The Importance of What We Care About: Philosophical Essays

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Cambridge University Press, May 27, 1988 - Philosophy - 190 pages
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This volume is a collection of thirteen seminal essays on ethics, free will, and the philosophy of mind. The essays deal with such central topics as freedom of the will, moral responsibility, the concept of a person, the structure of the will, the nature of action, the constitution of the self, and the theory of personal ideals. By focusing on the distinctive nature of human freedom, Professor Frankfurt is ale to explore fundamental problems of what it is to be a person and of what one should care about in life.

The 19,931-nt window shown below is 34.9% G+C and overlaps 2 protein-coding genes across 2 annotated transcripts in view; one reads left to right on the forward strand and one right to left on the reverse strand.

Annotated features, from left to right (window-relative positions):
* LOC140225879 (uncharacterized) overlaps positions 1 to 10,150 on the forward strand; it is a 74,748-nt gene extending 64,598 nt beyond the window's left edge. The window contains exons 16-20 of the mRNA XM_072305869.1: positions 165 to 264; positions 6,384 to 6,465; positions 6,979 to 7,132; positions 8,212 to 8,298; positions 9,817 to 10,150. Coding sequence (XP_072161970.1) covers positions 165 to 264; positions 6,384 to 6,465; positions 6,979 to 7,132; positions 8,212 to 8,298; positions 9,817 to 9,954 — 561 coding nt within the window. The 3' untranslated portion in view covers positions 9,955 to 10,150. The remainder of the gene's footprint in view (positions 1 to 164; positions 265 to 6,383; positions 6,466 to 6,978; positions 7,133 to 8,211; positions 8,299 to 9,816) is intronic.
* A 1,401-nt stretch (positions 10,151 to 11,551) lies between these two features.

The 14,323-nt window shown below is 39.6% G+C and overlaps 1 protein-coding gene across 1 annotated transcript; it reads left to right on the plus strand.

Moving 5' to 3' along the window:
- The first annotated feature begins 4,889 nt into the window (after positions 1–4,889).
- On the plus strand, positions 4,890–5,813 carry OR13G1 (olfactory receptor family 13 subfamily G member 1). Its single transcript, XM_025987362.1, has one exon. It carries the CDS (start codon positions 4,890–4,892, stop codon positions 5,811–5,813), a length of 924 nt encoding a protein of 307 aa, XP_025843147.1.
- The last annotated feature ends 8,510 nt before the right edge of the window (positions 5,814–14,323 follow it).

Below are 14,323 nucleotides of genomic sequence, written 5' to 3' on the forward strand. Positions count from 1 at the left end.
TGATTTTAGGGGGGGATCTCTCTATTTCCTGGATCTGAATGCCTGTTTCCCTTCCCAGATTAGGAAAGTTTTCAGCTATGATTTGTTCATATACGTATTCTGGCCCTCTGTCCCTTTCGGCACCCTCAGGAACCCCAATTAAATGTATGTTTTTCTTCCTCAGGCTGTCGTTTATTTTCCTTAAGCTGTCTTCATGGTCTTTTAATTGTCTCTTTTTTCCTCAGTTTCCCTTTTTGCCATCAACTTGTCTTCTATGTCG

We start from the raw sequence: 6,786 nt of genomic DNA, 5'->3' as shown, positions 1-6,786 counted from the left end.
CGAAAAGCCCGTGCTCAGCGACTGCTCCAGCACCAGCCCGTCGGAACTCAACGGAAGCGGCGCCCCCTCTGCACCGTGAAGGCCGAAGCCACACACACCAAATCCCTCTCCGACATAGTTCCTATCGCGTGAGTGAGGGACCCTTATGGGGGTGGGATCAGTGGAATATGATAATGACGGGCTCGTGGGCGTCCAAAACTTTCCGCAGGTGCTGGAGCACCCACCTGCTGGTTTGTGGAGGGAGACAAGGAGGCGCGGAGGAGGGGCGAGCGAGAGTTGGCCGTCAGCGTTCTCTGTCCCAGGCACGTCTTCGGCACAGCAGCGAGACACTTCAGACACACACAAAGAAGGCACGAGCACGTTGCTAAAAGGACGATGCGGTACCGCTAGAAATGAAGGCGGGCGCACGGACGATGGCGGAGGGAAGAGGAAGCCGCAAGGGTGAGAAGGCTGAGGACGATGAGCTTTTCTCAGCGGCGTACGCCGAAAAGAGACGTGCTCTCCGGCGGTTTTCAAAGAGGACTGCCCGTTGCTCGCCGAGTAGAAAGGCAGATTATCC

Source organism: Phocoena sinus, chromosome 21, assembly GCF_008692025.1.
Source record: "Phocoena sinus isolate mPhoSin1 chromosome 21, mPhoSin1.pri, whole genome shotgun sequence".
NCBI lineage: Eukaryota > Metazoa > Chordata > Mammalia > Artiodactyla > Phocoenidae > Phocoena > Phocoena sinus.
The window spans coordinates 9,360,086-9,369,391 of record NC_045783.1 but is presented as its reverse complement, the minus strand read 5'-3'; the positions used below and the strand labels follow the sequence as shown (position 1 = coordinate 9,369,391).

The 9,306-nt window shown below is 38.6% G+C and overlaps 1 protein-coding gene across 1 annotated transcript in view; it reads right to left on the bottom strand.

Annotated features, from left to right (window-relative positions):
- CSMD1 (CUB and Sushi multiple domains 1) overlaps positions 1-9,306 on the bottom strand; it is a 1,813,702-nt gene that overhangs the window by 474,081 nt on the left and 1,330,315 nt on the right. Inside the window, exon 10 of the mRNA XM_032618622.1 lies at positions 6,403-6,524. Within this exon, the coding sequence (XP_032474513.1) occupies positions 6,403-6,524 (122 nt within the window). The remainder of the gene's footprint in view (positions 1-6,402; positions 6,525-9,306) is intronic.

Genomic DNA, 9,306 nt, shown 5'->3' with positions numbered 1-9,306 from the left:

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Contents

Alternate possibilities and moral responsibility
1
Freedom of the will and the concept of a person
11
Coercion and moral responsibility
26
Three concepts of free action
47
Identification and externality
58
The problem of action
69
The importance of what we care about
80
What we are morally responsible for
95
Necessity and desire
104
On bullshit
117
Equality as a moral ideal
134
Identification and wholeheartedness
159
Rationality and the unthinkable
177
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About the author (1988)

Harry G. Frankfurt is professor emeritus of philosophy at Princeton University. His books include the #1 "New York Times" bestseller "On Bullshit" and "The Reasons of Love" (both Princeton).

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